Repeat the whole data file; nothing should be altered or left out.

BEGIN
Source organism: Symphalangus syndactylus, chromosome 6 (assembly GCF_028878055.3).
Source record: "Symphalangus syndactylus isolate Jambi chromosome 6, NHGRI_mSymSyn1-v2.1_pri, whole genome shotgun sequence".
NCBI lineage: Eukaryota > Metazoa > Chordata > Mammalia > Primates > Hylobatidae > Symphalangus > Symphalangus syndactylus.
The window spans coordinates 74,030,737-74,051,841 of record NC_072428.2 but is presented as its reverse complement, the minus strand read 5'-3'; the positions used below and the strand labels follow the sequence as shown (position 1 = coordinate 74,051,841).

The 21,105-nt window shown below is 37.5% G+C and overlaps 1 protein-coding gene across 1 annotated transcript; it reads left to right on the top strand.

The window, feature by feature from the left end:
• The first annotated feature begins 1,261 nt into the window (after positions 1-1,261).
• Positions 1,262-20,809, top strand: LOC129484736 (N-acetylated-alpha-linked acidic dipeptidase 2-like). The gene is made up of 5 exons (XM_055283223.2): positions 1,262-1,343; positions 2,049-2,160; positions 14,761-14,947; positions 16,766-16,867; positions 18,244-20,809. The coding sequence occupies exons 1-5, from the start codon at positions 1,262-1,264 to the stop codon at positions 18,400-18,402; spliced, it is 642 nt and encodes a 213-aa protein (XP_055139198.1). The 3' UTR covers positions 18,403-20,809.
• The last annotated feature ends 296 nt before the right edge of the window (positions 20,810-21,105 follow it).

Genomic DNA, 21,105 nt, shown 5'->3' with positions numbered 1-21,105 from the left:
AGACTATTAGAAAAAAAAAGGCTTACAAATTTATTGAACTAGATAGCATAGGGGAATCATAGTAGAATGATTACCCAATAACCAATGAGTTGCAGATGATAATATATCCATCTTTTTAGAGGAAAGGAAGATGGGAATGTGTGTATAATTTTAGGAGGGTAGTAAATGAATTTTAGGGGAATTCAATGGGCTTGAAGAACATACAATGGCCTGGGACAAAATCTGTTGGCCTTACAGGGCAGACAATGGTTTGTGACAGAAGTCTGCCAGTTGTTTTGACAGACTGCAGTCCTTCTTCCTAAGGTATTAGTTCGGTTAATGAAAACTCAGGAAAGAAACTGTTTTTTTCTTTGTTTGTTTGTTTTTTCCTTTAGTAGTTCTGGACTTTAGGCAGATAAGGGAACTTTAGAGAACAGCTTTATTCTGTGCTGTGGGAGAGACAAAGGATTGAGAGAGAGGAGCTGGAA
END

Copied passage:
Source organism: Symphalangus syndactylus, chromosome 6 (assembly GCF_028878055.3).
Source record: "Symphalangus syndactylus isolate Jambi chromosome 6, NHGRI_mSymSyn1-v2.1_pri, whole genome shotgun sequence".
NCBI lineage: Eukaryota > Metazoa > Chordata > Mammalia > Primates > Hylobatidae > Symphalangus > Symphalangus syndactylus.
The window spans coordinates 74,030,737-74,051,841 of record NC_072428.2 but is presented as its reverse complement, the minus strand read 5'-3'; the positions used below and the strand labels follow the sequence as shown (position 1 = coordinate 74,051,841).

The 21,105-nt window shown below is 37.5% G+C and overlaps 1 protein-coding gene across 1 annotated transcript; it reads left to right on the top strand.

The window, feature by feature from the left end:
• The first annotated feature begins 1,261 nt into the window (after positions 1-1,261).
• Positions 1,262-20,809, top strand: LOC129484736 (N-acetylated-alpha-linked acidic dipeptidase 2-like). The gene is made up of 5 exons (XM_055283223.2): positions 1,262-1,343; positions 2,049-2,160; positions 14,761-14,947; positions 16,766-16,867; positions 18,244-20,809. The coding sequence occupies exons 1-5, from the start codon at positions 1,262-1,264 to the stop codon at positions 18,400-18,402; spliced, it is 642 nt and encodes a 213-aa protein (XP_055139198.1). The 3' UTR covers positions 18,403-20,809.
• The last annotated feature ends 296 nt before the right edge of the window (positions 20,810-21,105 follow it).

Genomic DNA, 21,105 nt, shown 5'->3' with positions numbered 1-21,105 from the left:
AGACTATTAGAAAAAAAAAGGCTTACAAATTTATTGAACTAGATAGCATAGGGGAATCATAGTAGAATGATTACCCAATAACCAATGAGTTGCAGATGATAATATATCCATCTTTTTAGAGGAAAGGAAGATGGGAATGTGTGTATAATTTTAGGAGGGTAGTAAATGAATTTTAGGGGAATTCAATGGGCTTGAAGAACATACAATGGCCTGGGACAAAATCTGTTGGCCTTACAGGGCAGACAATGGTTTGTGACAGAAGTCTGCCAGTTGTTTTGACAGACTGCAGTCCTTCTTCCTAAGGTATTAGTTCGGTTAATGAAAACTCAGGAAAGAAACTGTTTTTTTCTTTGTTTGTTTGTTTTTTCCTTTAGTAGTTCTGGACTTTAGGCAGATAAGGGAACTTTAGAGAACAGCTTTATTCTGTGCTGTGGGAGAGACAAAGGATTGAGAGAGAGGAGCTGGAA